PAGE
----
Now, thinking back, how different the night would have been if only she had seen the neighbors, maybe had them call the local authorities about the loud noise. She would never do it herself, but if someone else had done it for her, she could have lived with herself and her grandson for one more day. How different this whole night would have been if only the neighbors had reported how her grandson was breaking the noise ordinance law. It really was their fault, she convinced herself. They should have taken care of the problem on their own; after all, they were the ones who had been so disturbed.
Truth to tell, Marjorie couldn’t stand the drums any more than anyone else in the neighborhood. She had told her grandson on more than one occasion that he needed to turn down the speakers in the sun room. He also needn’t wear ear plugs, for if he had to protect his own ears, the sounds he was producing, which he called music, were much too loud and unpleasant for all those around. She had pleaded with him, but he produced the same reaction every time: yelling, stomping, and throwing objects around the house. Directives produced aftermath behaviors that reminded Marjorie of a young child, but this was a twenty-something young man who still dressed as he had when he was in high school: long shorts or baggy pants, baseball cap turned backwards, and usually sleeveless shirts that displayed muscles and several snake tattoos. Marjorie was patient with him though, and she wanted her house to be peaceful. So, when her grandson came home from a shift at a local sandwich shop, she would rush outside with a quick to-do list which usually included lawn clean up. Since Frank, her second husband, was not as patient as she was, it was the best to enlist him in the work as well in order to avoid bigger confrontations that she would have to handle later.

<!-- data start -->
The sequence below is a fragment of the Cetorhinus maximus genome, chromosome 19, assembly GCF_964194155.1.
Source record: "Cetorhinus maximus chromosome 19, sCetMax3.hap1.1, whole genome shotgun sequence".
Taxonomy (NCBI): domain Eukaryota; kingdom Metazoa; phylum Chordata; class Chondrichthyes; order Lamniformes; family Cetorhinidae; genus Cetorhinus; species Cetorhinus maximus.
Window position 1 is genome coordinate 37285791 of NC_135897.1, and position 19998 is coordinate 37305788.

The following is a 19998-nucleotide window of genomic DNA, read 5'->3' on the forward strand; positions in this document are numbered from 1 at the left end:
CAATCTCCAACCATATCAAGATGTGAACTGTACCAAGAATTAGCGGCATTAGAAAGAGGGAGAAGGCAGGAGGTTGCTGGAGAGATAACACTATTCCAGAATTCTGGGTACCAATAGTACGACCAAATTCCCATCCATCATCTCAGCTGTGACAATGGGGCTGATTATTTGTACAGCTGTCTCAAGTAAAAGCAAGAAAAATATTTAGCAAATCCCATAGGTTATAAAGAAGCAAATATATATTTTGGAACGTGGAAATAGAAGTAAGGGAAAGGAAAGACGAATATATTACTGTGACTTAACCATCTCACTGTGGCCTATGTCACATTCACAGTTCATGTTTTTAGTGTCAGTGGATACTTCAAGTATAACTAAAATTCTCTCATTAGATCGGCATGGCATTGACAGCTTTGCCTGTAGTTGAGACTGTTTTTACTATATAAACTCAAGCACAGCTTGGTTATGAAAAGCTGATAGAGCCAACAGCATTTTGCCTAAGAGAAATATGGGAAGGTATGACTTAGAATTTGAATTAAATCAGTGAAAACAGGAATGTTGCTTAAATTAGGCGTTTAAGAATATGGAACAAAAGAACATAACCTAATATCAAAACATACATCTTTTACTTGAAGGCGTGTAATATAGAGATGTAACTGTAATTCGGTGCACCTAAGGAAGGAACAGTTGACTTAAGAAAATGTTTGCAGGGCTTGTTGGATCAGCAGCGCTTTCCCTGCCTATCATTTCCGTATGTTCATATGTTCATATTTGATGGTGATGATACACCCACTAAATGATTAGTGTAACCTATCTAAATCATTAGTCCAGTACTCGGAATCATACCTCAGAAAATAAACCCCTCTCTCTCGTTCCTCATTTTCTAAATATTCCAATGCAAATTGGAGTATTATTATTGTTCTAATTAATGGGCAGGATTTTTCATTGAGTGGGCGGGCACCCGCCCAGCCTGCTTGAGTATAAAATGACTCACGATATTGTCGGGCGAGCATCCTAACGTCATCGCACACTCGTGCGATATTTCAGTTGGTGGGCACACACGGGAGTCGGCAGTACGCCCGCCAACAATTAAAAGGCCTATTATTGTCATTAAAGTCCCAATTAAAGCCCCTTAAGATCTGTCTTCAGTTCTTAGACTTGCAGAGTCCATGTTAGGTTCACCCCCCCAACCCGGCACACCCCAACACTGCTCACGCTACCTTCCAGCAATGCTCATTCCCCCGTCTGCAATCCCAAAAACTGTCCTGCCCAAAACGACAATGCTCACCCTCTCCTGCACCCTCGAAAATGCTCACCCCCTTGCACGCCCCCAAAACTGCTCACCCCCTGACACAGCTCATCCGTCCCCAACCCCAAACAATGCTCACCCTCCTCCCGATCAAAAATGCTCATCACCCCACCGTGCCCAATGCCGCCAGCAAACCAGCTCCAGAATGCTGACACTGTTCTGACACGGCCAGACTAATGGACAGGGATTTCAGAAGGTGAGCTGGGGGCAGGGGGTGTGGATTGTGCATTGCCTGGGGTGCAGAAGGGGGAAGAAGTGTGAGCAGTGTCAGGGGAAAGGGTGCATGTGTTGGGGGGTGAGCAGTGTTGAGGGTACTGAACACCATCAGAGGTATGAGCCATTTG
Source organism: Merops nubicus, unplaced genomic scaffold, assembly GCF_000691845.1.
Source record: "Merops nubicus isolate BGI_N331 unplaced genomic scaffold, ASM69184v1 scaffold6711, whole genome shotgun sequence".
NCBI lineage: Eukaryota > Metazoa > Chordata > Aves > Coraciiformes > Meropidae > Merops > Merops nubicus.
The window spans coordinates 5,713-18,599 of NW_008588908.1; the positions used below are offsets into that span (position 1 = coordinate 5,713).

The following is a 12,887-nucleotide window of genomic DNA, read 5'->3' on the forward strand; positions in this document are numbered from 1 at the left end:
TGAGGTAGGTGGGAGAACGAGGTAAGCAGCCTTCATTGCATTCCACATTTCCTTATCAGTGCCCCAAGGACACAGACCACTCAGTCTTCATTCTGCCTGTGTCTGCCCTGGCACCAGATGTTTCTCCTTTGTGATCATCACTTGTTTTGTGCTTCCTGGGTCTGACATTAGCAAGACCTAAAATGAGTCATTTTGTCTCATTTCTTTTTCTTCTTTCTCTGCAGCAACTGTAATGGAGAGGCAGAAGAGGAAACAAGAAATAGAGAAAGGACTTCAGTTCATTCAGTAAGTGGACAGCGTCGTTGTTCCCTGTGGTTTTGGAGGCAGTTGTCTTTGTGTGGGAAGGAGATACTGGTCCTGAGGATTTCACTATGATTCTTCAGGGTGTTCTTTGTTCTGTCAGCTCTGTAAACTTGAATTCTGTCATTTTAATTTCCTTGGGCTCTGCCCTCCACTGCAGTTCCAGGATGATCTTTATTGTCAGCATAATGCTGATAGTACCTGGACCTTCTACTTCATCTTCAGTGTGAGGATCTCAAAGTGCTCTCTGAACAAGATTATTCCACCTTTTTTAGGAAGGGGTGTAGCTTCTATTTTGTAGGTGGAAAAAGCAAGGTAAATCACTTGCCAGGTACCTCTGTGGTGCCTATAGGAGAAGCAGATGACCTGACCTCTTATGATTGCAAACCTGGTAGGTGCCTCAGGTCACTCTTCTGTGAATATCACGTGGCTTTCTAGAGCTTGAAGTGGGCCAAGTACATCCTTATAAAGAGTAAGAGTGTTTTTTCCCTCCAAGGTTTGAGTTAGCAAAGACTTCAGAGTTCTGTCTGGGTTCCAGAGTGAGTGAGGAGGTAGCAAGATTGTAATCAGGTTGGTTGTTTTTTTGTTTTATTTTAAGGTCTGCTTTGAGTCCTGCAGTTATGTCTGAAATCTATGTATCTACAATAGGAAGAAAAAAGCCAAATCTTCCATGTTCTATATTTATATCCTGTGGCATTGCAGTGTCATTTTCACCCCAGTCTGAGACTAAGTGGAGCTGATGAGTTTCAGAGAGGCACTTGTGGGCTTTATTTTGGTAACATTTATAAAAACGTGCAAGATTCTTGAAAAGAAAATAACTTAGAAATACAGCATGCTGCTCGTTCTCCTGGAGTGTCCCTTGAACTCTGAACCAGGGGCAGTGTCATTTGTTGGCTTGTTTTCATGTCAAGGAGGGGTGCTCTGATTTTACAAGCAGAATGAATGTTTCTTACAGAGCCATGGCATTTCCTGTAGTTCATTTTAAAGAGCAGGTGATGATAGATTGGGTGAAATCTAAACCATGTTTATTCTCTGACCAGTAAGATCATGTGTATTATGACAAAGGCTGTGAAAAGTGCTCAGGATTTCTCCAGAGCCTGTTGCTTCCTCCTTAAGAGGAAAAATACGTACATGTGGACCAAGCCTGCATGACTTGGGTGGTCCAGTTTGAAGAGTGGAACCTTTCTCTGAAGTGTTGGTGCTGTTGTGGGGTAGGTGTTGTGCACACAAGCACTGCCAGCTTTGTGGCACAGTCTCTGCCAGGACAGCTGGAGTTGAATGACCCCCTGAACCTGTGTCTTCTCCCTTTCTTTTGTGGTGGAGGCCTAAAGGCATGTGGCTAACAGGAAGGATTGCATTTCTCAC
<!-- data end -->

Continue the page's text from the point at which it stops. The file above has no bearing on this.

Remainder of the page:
It was much, much later in the evening that she had heard her grandson stirring in the sun room, but he was not alone…he had invited his girlfriend over and they were quietly talking in Marjorie’s sun room, his music room. This was a bit odd, because the girlfriend smiled brightly at Marjorie and Frank who were sitting on the couch watching a movie. As the girlfriend entered the front door, Marjorie noticed that she was not carrying one, but two backpacks, one on each shoulder. She also noticed that the girl who usually prided herself in wearing very tight and short shorts was lately wearing baggy t-shirts and cut off sweat pants. Marjorie too had noticed that lately, the girl seemed happier and wanted to stay over later. Marjorie would never push or crowd the girl out, for she had her suspicions about the relationships her grandson was fostering.